Chicken run- best material for floor that's proven????

Discussion in 'Coop & Run - Design, Construction, & Maintenance' started by winekntrychicks, Feb 20, 2009.

  1. turbodog

    turbodog Chillin' With My Peeps

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    Feb 21, 2010
    Independence, La.
    Quote:Mine is pea gravel too. Would making a sandy area be good for them to have dust baths? Or is that unnecessary?
     
  2. Backyard_Chicken_rancher

    Backyard_Chicken_rancher Chillin' With My Peeps

    Sand with a gravel underlayment for drainage always works the best....The best part of all it is easy to clean with just a cat litter scoop duct tape to a short pole (broom stick works for this).
     
  3. FreedomLover

    FreedomLover Chillin' With My Peeps

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    Feb 27, 2010
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    I've finally convinced my DH to go with a cement floor for the coop when we build. [​IMG]

    Although we haven't yet decided on a final location, we've discussed a couple of places to put it and *think* we may have that hammered out.
     
  4. Texasboy4ever

    Texasboy4ever Chillin' With My Peeps

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    I use pine shavings for my run. I started with sand but when it rains with all the water and poop it really gets messy. Started put the shavings down and its alot cleaner and dosen't smell I will add to it if it nees it But only need to clean about every 6 months and put it on the garden. My coop and run is sandy dirt under the shavings and they always find a way to get to the dirt to dust off
     
  5. B'villechicken

    B'villechicken Chillin' With My Peeps

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    I use a mix of sand and gravel that they sell around here as driveway mix. Mine is called "1/2 minus". That is, 1/2 inch stone and less including course sand. The chickens do well on it and are able to dig & bathe if they want. No mud, but remember that the chickens trampling & pooping on it all day will compact the surface. I have an electric mini tiller that I use periodically to till up the stone mix to refresh the surface. I will eventually have to shovel it out and renew it in a few years I guess.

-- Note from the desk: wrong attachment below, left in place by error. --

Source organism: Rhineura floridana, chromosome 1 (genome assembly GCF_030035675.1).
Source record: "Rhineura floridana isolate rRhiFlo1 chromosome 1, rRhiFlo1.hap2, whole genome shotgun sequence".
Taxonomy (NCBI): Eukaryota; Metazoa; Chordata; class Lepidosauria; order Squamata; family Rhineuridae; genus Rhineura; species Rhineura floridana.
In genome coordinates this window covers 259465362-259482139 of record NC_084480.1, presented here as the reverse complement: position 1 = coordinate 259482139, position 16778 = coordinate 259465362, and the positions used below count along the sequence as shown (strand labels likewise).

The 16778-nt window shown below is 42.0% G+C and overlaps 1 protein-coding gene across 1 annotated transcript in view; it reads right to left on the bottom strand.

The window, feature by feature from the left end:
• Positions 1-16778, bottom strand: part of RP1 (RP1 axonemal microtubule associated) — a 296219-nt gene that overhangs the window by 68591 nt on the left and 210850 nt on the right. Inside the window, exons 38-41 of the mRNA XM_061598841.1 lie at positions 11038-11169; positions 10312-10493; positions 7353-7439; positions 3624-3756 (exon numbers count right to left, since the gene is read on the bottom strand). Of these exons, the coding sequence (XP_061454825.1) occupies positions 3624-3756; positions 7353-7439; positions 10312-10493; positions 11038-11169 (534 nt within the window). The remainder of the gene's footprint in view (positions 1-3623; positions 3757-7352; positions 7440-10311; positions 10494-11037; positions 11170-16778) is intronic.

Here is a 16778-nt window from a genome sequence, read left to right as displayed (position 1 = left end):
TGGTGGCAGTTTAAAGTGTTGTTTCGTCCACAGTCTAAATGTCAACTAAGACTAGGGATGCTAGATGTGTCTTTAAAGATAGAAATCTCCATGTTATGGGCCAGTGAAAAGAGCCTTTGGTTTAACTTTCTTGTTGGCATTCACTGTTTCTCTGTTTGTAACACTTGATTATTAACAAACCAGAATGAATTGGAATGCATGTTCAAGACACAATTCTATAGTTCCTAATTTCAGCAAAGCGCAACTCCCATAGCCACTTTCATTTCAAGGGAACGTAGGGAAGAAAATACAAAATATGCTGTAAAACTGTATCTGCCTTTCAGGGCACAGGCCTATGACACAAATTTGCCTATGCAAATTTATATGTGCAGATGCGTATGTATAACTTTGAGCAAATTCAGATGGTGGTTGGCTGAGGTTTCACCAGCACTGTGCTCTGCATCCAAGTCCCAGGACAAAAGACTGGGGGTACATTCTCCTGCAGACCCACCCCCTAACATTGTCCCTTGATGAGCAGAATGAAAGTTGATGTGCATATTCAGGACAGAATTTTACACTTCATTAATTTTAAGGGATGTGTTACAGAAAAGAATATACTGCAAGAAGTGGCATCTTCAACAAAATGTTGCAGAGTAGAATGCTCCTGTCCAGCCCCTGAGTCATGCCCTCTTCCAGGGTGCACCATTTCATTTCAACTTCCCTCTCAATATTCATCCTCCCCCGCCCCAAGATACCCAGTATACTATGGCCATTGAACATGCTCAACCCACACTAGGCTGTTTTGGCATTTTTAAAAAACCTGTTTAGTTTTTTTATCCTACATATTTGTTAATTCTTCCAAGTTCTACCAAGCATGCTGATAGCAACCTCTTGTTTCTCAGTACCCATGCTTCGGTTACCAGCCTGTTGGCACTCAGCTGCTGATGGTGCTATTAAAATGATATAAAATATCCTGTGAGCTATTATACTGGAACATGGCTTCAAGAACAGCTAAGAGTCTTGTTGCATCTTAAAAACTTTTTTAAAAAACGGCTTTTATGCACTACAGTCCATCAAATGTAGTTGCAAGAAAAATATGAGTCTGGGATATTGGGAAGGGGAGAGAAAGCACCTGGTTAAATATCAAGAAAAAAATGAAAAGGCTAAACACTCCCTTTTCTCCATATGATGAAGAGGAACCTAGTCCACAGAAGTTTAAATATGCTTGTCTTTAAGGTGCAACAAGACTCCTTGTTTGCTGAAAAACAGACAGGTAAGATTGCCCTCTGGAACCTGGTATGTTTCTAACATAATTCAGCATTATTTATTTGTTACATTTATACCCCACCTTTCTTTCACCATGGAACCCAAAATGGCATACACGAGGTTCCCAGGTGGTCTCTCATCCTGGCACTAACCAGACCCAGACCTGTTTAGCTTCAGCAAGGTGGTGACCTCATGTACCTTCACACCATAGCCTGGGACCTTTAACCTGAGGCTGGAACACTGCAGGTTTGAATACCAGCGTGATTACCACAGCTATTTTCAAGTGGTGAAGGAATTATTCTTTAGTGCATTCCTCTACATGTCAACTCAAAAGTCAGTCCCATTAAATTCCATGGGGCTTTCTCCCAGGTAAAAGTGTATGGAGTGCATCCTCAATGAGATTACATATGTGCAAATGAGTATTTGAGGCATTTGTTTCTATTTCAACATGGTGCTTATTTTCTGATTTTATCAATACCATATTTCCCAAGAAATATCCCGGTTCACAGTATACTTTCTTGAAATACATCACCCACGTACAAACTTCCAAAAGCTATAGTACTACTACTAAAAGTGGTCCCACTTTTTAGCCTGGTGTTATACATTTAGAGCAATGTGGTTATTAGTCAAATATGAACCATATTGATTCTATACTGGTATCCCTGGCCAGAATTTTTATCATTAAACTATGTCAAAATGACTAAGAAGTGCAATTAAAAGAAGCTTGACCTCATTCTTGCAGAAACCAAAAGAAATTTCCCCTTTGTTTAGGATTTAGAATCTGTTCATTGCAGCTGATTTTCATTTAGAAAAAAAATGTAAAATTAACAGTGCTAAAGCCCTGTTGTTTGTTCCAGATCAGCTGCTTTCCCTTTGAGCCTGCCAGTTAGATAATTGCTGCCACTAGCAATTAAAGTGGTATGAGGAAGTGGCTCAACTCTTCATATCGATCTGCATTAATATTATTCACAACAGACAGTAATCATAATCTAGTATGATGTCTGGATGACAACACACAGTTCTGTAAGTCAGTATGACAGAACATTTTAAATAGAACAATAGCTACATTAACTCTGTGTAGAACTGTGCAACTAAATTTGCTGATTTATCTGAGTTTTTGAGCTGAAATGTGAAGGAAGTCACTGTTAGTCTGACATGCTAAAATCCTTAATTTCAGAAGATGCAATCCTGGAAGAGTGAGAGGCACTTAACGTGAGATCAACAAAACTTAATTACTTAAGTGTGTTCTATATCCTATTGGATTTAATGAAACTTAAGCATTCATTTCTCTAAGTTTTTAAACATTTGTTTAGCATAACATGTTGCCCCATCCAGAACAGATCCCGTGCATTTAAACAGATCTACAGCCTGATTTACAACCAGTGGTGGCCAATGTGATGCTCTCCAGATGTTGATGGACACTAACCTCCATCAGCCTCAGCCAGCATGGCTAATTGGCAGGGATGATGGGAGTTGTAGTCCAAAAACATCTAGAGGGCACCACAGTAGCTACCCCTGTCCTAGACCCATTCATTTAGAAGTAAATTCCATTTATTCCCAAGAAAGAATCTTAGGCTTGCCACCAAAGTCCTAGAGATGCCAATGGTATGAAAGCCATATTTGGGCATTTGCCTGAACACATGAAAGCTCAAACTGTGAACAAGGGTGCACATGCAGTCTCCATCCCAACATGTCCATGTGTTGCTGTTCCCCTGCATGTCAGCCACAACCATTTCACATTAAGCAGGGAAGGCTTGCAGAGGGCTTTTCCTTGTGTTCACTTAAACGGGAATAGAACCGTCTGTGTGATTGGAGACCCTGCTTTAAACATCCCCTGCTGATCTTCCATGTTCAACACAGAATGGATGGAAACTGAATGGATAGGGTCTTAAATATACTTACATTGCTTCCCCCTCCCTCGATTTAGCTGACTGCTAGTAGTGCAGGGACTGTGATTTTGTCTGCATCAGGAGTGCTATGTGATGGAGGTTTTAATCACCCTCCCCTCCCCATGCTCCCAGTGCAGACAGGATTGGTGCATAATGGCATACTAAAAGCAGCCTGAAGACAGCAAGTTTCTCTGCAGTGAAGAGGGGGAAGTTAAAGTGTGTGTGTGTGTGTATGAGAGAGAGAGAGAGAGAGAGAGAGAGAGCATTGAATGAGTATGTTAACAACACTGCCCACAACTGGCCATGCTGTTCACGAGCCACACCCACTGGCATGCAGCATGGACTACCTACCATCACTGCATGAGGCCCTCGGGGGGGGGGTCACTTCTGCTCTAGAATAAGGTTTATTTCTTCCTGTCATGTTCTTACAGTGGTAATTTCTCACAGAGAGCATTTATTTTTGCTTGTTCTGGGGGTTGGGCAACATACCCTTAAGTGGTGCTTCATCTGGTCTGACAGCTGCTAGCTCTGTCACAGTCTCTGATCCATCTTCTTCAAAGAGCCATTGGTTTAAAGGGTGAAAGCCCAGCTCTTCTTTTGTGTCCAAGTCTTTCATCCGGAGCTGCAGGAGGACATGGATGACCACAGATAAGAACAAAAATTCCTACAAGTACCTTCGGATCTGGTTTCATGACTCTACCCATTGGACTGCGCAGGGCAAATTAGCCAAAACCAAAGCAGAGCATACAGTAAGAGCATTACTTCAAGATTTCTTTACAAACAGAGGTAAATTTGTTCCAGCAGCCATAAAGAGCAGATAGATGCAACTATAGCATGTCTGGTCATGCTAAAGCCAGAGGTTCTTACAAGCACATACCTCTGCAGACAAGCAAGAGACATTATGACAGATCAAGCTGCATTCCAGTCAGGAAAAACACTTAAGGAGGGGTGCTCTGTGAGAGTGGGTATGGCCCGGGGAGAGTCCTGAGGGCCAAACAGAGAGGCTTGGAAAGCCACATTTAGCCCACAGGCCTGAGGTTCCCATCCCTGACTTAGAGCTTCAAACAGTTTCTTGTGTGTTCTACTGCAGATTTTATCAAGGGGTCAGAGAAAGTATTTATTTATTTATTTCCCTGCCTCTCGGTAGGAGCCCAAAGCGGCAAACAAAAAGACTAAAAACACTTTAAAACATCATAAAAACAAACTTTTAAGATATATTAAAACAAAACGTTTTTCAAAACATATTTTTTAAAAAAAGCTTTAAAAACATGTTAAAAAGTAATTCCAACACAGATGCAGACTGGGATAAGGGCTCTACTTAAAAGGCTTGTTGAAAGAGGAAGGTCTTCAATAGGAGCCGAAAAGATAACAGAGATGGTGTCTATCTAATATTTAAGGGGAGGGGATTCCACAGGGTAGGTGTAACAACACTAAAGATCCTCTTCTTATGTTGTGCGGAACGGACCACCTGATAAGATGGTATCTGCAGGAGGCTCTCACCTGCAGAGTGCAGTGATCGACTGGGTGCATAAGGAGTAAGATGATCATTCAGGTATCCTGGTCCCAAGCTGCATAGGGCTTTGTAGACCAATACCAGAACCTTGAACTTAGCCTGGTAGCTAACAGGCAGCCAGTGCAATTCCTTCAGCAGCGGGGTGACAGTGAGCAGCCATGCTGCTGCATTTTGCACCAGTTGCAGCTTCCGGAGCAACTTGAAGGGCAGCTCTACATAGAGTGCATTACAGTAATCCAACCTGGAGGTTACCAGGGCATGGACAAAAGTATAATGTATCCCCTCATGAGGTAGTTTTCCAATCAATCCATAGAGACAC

David
     
  6. thechickonthehill

    thechickonthehill Chillin' With My Peeps

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    Feb 13, 2009
    Sadieville, KY
    I use several inches of shavings in my coop, which has a woodenfloor. In my run I have a base of what is called around here "Class I" sand which looks like a mix of finely crushed stone and sand. Over the Class I in the pen is several inches of shavings. I have Cochins, Brahmas and Faverolles and even their feathered feet stay nice and clean. I have developed a system now where, when I need to clean the coop out (about every 3 months) I simply pitch the shavings out the door into the pen and spread them around. Then add fresh shavings to the coop. Originally I planned to move the shavings from the pen to the compost heap or garden whenever they got too deep; however, I have found that the shavings are breaking down much quicker than I expected and I assume are getting scratched into the sand layer. At any rate, I have yet to have to remove any of the shavings from the pen and I have had no problems with mud or the shavings getting stinky and I've been doing this for the last 8 months.